Joaquin Murrieta's Horse Groomer
Enterprise Way, Tehachapi, California 93561
Legend of Avelino Martinez
126 East F Street, Tehachapi, California 93561
Joaquin Murrieta was an infamous bandit who operated in California in the 1850s. He is arguably one of the most famous outlaws of the state. There are many tales of his time as a bandit, and he may even have influenced the stories of Zorro. But, someone you may not have heard of, and also the last of the Murrieta gang to pass away, is Avelino Martinez, Joaquin Murrieta's horse groomer!
Avelino Martinez was only 4'4", but the short man supposedly lived to at least 112 years old, maybe even more! Of Mexican, Chinese, and Native American descent, Martinez migrated to California when he was only thirteen, to look for his father, coming up from Mexico with a group of drovers. Later he worked for Joaquin Murrieta, and possibly Tibercio Vasquez, as a horse groomer. Martinez always explained that he never took part in their crimes or robberies, and only acted as a horse herder, groomer, and sometimes cook. He reportedly worked for Murrieta up until 1853, when Murrieta's gang was captured and Murrieta supposedly killed.
Avelino Martinez lived until 1936, before passing away on August 7th, at a possible age of at least 112. Some accounts list him at 114, and another even has him at 115. He was the last known survivor of the Murrieta gang. After having worked for Murrieta (and possibly Vasquez) he was employed at Rancho El Tejon until 1920, when he quit and then worked at the Cummings Ranch until he died. He reportedly always dressed in cowboy clothes, hanging a holster and gun from his belt. He even still rode a horse everywhere he went. It is said that after a night of drinking in town, a friend of his named Vickie Leiva, would go and retrieve not just his guns, but also a stool, so Martinez could get on his horse to go home.
It is reported that Martinez was interviewed by several writers of California history, mostly about Murrieta. However, in some later interviews, it has been rumored that Martinez instead claimed to have met Murrieta in 1877, which was 24 years after the outlaw was supposedly killed by Harry Love, the Captain who after killing him, decapitated Murrieta and displayed his head. We may never know if Avelino Martinez really did work for the infamous ladrone, or if he instead made his acquaintance more than two decades later, giving some credence to the legends that Murrieta's head was not the one on display all those decades. Perhaps it's both, and Martinez both knew Murrieta during his days as an outlaw, and after, when he was supposedly deceased. Or perhaps it was neither.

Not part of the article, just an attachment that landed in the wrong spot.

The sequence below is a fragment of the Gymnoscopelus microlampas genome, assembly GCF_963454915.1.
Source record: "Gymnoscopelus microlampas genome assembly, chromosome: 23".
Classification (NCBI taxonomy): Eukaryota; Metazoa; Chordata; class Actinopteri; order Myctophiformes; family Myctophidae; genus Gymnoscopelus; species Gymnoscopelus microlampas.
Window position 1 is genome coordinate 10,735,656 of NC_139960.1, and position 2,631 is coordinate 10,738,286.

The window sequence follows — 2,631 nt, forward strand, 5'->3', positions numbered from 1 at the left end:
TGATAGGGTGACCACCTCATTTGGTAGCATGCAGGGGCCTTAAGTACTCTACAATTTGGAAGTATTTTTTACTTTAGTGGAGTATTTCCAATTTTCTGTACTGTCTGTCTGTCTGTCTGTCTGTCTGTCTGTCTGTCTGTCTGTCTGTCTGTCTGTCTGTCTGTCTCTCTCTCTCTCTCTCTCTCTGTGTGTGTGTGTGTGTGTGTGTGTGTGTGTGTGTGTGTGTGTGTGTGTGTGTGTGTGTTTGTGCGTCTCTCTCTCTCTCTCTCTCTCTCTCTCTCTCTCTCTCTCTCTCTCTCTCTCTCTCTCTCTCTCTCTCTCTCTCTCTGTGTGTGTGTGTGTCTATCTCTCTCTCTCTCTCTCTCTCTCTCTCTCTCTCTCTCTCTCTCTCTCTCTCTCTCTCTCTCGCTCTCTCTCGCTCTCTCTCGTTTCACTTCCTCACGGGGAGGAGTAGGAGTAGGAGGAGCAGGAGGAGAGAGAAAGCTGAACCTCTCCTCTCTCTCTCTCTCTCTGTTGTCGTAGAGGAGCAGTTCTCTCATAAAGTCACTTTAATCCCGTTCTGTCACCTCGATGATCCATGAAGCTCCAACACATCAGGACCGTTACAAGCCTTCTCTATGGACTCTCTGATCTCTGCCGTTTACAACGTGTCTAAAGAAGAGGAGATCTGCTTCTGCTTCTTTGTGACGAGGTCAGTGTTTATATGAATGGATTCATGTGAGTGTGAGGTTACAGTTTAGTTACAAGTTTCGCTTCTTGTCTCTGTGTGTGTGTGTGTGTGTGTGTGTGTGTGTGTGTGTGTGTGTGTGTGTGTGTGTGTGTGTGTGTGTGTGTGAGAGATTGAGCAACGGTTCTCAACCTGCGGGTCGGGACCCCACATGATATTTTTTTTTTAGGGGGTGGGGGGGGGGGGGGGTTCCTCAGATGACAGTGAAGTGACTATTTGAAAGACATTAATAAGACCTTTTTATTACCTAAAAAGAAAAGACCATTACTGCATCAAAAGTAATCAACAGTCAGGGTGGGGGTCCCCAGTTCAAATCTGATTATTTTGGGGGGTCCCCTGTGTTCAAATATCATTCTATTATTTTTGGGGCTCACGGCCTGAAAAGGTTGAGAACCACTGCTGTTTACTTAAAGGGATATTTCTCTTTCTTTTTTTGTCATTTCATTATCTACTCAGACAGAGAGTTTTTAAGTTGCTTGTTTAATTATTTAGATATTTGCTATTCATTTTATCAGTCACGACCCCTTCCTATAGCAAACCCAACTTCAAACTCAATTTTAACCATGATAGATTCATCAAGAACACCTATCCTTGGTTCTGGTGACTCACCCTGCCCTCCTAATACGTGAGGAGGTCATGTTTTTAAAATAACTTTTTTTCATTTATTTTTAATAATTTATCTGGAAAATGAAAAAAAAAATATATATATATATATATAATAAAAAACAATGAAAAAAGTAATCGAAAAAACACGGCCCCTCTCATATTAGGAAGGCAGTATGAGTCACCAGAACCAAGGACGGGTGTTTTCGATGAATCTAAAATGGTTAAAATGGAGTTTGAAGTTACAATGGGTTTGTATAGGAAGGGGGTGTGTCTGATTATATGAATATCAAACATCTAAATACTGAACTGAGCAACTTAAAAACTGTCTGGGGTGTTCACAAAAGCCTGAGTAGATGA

Avelino Martinez's gravesite in Tehachapi's Westside Cemetery is north-south whereas the rest of the gravesites are east-west. Supposedly, Martinez's employer, Buddy Cummings, had paid the grave diggers, two men who had never dug a grave before, wine to do so, and although they did an adequate job, they dug it in the wrong direction, thus leading to Martinez being the only north-south gravesite in the cemetery. The gravesite can be found along the wall, just to the right of the entrance upon entering. It is marked by a plaque, as well as a grave marker.
In addition to the plaque in the cemetery, Avelino Martinez is graced with a mural painted on a wall in downtown Tehachapi along F Street. The mural was completed in 2007 and is painted by Patti Doolittle. Tehachapi has, since 1999, strived to place a series of historical murals throughout their downtown in an effort to beautify the downtown area, educate people on the area's history, and provide a historical guide to visitors.
Last Edited: 2017-08-31